HOW does FTC catalyst WORK?
FTC catalyst is an organo-metallic material that oxidizes (burns) engine carbon deposits. When added to gasoline (petrol) or diesel fuel, FTC catalyst modifies the chemistry of the fuel combustion process, to accelerate the fuel burn (explosion) and oxidize existing combustion chamber and exhaust system carbon. This action is harmless to engine components and is a progressive action working first on the easier softer deposits and eventually on stubborn hard carbon that would normally have to be chiseled off at overhaul.
WHY DO ENGINE CARBON DEPOSITS FORM ?
Diesel and gasoline (petrol) fuels including bio-diesel are a mixture of hydrocarbons. Most hydrocarbon fuels typically contain some fractions that are more difficult to burn. The slower burning fractions of diesel are associated with black smoke and carbon deposit formation. In other words, the majority of engine carbon deposits are derived from the fuel source and are caused by incomplete combustion.
Normally a diesel engine becomes glazed when combustion efficiency is poor due to excessive idling, or prolonged light load operation.
FTC catalyst increases combustion efficiency even at light load and idle. FTC catalyst will burn away the cylinder glaze, which is essentially carbon packed into the cylinder cross hatch, preventing proper oil control. To initially deglaze engines we recommend where possible, to operate the engine at heavy loads while using FTC catalyst, as this will promote a faster deglazing action.
Proper oil control will not be restored to an engine where the cylinder cross-hatch has been removed due to wear!
FTC catalyst may improve cetane ratings, but the principal mechanism of the catalyst is to force carbon monoxide gases formed during combustion to convert to carbon dioxide more rapidly than otherwise. This catalytic action releases the available energy of the fuel in a shorter time and improves the power delivered by each combustion cycle, often by 6% and more.
FTC catalyst also reduces the tendency of the combustion process to saturate with carbon monoxide. Carbon monoxide saturation reduces fuel burn, which leads to the formation of abrasive soot and smoke particles.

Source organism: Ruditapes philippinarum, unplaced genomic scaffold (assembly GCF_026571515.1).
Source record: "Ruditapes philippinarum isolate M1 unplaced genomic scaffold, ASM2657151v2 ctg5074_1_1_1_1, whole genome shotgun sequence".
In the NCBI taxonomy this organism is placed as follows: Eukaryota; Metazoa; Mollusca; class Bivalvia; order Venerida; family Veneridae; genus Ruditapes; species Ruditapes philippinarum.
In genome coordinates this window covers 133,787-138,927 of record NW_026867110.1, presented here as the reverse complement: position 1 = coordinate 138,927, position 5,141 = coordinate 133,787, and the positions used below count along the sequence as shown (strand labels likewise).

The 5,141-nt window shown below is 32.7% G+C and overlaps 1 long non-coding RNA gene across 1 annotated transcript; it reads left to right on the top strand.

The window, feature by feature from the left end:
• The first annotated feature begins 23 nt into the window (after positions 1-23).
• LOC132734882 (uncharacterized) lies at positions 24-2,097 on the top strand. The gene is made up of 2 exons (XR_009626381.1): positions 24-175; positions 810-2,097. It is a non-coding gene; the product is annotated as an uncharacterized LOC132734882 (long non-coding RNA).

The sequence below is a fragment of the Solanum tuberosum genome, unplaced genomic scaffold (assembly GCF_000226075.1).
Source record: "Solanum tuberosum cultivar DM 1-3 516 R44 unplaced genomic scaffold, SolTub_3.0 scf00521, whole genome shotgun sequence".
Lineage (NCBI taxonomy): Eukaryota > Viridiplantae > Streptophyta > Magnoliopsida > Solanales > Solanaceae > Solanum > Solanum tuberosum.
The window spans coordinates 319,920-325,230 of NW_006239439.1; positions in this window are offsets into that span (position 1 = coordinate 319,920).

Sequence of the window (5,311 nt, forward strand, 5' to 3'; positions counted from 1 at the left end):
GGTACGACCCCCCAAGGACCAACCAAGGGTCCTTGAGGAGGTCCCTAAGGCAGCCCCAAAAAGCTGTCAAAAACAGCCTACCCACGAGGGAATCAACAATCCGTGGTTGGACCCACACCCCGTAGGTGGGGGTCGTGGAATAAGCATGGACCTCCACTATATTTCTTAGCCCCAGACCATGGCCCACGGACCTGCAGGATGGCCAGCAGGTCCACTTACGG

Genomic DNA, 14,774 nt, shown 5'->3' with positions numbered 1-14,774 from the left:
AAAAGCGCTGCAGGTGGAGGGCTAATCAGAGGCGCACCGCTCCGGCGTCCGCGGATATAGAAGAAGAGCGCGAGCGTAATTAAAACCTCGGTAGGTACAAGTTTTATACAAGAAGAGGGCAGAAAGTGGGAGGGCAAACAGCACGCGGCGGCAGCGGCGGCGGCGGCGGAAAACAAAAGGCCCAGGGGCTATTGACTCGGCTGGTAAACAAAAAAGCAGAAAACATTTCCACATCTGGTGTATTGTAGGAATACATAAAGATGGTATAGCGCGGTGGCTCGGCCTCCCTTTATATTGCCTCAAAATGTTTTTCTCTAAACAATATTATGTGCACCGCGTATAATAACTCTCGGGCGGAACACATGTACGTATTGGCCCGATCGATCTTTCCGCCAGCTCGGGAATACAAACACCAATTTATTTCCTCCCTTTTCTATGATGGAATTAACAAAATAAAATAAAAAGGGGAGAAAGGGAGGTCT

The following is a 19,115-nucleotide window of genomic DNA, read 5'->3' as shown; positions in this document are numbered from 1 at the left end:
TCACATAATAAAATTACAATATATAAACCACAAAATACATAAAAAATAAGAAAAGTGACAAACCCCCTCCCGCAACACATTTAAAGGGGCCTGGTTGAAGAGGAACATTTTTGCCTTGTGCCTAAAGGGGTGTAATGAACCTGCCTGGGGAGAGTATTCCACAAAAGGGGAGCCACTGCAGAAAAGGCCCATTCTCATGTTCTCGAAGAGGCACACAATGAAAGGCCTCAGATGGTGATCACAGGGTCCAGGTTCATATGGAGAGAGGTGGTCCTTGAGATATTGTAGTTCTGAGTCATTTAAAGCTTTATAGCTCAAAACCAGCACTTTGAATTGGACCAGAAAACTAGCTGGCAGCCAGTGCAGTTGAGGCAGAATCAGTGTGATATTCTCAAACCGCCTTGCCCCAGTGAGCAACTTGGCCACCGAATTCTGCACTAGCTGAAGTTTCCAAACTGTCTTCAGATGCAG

WEAR: Abrasive soot particle size can vary considerably. The most dramatic reduction in soot size comes from improving fuel combustion efficiency. Independent studies show that FTC catalyst reduces the soot diameter from 1.0 micron down to 0.2 microns .. that’s 1/5 the original size! 1.0 micron particles can act like grinding paste, whereas 0.2 micron particles seldom bridge the oil film between moving parts, thus reducing wear.
A reduction in the diameter of abrasive soot particles is the most important factor in reducing engine wear. Reductions in engine wear of 20-25% are not unusual with FTC catalyst used in the diesel fuel.
FTC catalyst use is supported by laboratory analysis of used engine oil.
For operations experiencing wear problems, it is necessary to first determine what is the likely cause. However, in the majority of cases, optimizing the combustion efficiency by use of FTC catalyst will produce a measurable reduction in wear.
EXPLANATION of FUEL COMBUSTION CHEMISTRY:
High performance diesel fuel produced by a straight-run, narrow-cut distillation process, is a thing of the past. Today’s diesel is not a true “distillate” because it contains large amounts of catalytically cracked components (cycle oil) and higher boiling point components. The performance value of diesel fuel can be increased chemically by 6-10% in high speed diesel engines by introducing FTC catalyst.
1. Hydrocarbon fuels release energy in an explosive series of oxidation steps by which the original hydrocarbon molecules are broken down giving up energy in each step.
2. This oxidation process desires to eventually convert all the hydrogen atoms in a hydrocarbon molecule into water (H2O) and all the carbon atoms to carbon dioxide (CO2).
3. In a combustion chamber the oxidation reactions firstly proceed at explosive rates until all the hydrocarbons are converted to hydroxyl ions (OH-), water (H2O) and carbon monoxide (CO).
4. The oxidation of carbon monoxide to carbon dioxide (CO to CO2) is a much slower less explosive reaction than the earlier stages of combustion. It requires hydroxyl ions (OH-) in the process to form intermediate compounds prior to the formation of the CO2 end product. CO will not even burn in oxygen (O2) without the presence of OH- ions.
5. In the presence of FTC catalyst and oxygen (O2), CO at elevated temperatures converts rapidly to CO2. The affinity CO has for FTC catalyst is about 1000 times stronger than it has for O2. Thus in the combustion chamber, the FTC catalyst reacts violently with CO to form an unstable intermediate compound, probably a pentacarbonyl, which at the high temperatures reacts rapidly with O2 to form CO2 releasing the FTC catalyst to repeat its catalytic role.
6. The violent FTC catalytic reaction produces more power and reduces the soot forming process, which otherwise occurs when CO saturates the combustion chamber before the completion of fuel burning.
7. It is worth noting that as diesel fuels are produced with increased un-hydrogenated “cracked” bottoms, the ratio of C to H increases. This means that engines must deal with increased proportions of CO and reduced available OH- causing more smoke and soot.
Under these circumstances FTC catalyst is of greater benefit, as is the case at high altitudes where oxygen levels are lower.